Pt 2: On our way into our moorage, we had a strong crosswind, and wifey missed a chance to jump onto the dock (she's still rather nervous about popping off the boat, understandably). NEVER jump to the dock, it's very dangerous if someone falls between the boat and the dock. People first, boat second. If the docking fails, try again. We ended up getting pushed sideways by the wind into the pier, and were held there rather strongly by the crosswind. With the outboard, I could back the end up and pull away, but the nose would then point towards the pier. Naturally, there was a beautiful sunset so a number of folks were on the pier, and happy to watch a newbie sailor make a fool of himself! Are there any methods of pulling into a starboard moorage when the wind is hitting that same side? I'm not sure I totally understand the situation, but I find coming in faster, not too slow gives you more control. With an outboard engine it's very difficult though as working the OB controls and the fact that the OB has little thrust in reverse makes it hard. Thinking of perhaps getting a long-ish boat hook with a rope attachment so we can loop one of the cleats on the way in, or maybe pulling in to the end of the dock and walking it forward. Last few times we've come in without much wind we have had zero issue, but this time is going to be burned into my memory for a long time.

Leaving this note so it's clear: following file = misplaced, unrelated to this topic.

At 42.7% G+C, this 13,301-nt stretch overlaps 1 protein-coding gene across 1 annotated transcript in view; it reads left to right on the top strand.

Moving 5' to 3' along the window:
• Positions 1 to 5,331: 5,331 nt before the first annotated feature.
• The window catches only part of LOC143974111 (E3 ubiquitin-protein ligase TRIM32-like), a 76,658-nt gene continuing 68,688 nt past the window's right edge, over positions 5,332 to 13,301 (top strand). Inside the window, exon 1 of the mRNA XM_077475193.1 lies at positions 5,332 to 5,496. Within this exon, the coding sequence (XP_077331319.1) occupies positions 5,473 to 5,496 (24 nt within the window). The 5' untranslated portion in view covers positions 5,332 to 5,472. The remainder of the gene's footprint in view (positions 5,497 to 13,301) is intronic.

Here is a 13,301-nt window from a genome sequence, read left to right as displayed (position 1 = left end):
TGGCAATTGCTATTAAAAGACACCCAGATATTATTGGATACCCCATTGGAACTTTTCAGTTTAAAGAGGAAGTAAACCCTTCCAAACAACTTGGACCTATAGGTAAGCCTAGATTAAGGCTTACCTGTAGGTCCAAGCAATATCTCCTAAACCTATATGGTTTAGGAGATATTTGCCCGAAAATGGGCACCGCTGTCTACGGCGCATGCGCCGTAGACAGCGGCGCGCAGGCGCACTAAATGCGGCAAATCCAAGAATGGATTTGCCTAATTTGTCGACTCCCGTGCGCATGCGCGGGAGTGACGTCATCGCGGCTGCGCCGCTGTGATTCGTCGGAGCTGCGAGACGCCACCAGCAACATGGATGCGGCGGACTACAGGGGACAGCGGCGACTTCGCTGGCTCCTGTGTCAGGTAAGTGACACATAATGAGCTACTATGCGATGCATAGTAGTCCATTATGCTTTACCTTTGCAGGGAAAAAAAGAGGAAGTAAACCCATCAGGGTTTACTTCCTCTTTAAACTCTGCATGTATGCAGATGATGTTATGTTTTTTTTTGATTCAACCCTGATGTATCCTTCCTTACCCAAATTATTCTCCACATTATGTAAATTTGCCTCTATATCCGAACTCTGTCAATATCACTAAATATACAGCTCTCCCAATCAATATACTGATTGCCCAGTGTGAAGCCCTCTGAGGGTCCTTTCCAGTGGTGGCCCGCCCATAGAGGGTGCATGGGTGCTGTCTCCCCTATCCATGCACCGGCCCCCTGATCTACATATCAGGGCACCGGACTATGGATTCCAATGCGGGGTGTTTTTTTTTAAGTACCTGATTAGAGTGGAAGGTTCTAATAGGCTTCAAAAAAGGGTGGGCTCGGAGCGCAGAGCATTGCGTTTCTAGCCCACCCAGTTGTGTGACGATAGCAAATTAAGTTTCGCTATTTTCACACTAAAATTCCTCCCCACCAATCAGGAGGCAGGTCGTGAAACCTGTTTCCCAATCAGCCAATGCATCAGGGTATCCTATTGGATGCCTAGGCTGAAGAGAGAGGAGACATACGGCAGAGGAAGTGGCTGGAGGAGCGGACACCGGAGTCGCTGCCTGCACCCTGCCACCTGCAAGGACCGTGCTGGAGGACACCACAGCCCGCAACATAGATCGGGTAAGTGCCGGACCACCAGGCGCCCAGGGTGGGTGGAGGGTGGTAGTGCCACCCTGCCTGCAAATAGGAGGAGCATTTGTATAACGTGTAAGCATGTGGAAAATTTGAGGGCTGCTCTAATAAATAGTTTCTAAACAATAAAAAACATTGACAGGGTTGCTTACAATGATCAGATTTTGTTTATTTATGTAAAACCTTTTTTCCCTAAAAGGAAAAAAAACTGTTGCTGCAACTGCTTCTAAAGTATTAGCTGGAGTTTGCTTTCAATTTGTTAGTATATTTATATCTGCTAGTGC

Luckily no damage to the boat, just a small 1" long scratch in the side striping where something sharp on the pier cut it./

Thanks for any advice! And if anyone knows where we might volunteer for some crew time to learn I would be grateful
I'll fill in in bold above... just a couple comments. But your experience is very typical, we've all been there, and as you get more familiar with everything you will learn how to get it all under control... mostly! I started in this same area with a San Juan 21, and could swear it was blowing a gale when it was maybe blowing 20!
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Old 04-03-2019, 08:22   #3
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Re: An "Exciting" Weekend!